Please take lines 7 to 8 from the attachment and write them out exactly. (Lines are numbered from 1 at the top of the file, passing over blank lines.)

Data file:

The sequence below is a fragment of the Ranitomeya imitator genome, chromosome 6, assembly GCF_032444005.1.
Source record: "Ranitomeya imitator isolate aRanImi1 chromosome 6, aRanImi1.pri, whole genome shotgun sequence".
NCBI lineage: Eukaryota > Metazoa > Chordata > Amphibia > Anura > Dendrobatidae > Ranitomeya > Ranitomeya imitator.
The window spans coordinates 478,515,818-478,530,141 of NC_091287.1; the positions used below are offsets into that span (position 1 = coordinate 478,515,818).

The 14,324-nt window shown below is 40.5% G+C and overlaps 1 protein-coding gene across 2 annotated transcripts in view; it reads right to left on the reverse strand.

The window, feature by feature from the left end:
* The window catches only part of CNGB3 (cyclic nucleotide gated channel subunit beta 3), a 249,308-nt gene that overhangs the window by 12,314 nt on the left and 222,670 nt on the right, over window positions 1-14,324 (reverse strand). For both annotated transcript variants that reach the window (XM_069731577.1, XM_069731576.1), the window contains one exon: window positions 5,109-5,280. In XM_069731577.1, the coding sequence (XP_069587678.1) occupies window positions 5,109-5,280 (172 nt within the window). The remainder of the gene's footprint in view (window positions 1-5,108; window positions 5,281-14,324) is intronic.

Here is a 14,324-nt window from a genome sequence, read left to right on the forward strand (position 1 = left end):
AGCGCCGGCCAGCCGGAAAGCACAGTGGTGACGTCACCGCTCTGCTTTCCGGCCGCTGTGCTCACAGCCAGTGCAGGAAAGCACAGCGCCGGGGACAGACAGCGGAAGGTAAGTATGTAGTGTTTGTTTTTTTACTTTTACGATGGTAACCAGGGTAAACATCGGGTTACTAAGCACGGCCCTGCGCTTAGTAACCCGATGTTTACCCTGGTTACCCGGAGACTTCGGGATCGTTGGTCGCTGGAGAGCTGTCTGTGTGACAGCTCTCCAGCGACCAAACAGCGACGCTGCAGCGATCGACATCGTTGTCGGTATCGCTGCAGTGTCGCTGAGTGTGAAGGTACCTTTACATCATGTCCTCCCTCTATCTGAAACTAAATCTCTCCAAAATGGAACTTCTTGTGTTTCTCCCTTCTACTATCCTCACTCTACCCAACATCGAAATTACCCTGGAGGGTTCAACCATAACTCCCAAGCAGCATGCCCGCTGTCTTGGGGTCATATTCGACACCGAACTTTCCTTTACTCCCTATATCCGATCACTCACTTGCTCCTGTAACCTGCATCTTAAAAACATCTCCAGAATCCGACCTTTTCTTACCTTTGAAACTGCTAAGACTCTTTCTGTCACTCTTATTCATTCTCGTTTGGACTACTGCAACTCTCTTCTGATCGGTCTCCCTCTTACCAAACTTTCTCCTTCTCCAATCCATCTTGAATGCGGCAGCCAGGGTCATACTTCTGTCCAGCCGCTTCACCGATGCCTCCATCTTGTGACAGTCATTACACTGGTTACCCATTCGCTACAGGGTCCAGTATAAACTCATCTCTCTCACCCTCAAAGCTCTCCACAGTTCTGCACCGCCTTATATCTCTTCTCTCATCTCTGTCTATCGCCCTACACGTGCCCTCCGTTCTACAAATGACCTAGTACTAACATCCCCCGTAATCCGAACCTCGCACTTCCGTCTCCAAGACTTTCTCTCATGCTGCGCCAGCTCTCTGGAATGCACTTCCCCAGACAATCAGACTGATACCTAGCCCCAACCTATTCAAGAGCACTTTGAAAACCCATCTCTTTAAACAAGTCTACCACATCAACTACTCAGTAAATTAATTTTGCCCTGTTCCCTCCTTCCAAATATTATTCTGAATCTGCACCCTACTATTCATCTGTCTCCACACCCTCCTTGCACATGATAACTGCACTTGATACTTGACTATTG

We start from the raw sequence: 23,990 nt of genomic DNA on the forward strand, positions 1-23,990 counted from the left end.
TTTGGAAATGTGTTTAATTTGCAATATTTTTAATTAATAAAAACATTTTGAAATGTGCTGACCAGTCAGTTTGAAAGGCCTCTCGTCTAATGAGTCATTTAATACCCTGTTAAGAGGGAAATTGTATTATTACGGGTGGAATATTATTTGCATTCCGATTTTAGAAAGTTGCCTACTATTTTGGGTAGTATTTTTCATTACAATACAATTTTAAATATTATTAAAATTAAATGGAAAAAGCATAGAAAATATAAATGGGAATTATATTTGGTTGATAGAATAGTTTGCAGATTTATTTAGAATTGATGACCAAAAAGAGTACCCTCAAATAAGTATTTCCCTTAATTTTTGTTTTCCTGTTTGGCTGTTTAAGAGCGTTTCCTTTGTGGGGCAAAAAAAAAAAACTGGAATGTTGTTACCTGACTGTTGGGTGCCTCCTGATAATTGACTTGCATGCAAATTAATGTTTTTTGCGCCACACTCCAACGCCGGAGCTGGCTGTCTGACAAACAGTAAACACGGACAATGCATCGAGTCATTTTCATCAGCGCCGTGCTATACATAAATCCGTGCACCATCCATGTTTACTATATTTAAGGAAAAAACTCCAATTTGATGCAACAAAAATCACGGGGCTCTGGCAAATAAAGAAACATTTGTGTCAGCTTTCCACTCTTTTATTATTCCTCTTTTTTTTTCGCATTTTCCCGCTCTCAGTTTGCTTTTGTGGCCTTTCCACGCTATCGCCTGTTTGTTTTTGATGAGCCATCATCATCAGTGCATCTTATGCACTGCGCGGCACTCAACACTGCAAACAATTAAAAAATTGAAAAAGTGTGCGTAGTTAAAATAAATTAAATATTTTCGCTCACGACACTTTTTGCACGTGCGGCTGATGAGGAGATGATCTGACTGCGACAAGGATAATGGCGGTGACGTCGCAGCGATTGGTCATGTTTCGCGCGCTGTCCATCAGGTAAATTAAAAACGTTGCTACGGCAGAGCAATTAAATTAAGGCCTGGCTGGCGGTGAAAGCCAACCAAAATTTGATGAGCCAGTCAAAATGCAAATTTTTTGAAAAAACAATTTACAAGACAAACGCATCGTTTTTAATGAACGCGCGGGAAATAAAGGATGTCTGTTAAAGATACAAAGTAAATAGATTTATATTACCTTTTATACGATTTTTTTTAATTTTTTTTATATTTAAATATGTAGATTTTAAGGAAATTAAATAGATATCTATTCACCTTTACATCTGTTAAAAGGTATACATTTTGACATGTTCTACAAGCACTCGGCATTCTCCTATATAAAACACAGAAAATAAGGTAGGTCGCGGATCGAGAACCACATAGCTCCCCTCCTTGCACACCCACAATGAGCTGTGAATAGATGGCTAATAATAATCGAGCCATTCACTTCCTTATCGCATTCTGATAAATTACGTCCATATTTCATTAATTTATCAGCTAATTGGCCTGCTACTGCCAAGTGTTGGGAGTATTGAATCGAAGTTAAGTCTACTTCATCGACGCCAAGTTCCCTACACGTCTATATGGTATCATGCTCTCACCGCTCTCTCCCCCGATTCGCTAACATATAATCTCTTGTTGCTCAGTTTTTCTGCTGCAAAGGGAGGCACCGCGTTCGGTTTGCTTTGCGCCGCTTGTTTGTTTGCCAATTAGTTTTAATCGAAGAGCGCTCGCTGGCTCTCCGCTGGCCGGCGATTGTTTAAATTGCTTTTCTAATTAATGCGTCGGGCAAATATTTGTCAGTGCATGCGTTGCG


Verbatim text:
* The window catches only part of CNGB3 (cyclic nucleotide gated channel subunit beta 3), a 249,308-nt gene that overhangs the window by 12,314 nt on the left and 222,670 nt on the right, over window positions 1-14,324 (reverse strand). For both annotated transcript variants that reach the window (XM_069731577.1, XM_069731576.1), the window contains one exon: window positions 5,109-5,280. In XM_069731577.1, the coding sequence (XP_069587678.1) occupies window positions 5,109-5,280 (172 nt within the window). The remainder of the gene's footprint in view (window positions 1-5,108; window positions 5,281-14,324) is intronic.

Here is a 14,324-nt window from a genome sequence, read left to right on the forward strand (position 1 = left end):